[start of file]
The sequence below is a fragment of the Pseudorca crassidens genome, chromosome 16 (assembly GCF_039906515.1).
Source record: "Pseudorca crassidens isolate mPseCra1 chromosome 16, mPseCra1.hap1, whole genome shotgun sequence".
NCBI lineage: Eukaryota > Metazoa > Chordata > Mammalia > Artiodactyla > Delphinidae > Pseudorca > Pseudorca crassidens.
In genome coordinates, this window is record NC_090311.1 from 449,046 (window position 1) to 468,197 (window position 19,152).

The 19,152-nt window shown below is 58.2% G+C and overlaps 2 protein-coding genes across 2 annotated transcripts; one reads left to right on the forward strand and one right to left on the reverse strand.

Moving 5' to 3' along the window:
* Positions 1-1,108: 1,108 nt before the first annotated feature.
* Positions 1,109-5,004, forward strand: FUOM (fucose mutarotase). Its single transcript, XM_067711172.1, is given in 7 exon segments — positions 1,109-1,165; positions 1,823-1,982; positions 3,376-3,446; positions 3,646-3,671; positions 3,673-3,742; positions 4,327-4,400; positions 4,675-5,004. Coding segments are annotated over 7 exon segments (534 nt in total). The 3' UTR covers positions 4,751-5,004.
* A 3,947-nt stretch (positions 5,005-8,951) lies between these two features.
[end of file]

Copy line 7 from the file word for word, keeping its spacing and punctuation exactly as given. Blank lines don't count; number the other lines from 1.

* Positions 1-1,108: 1,108 nt before the first annotated feature.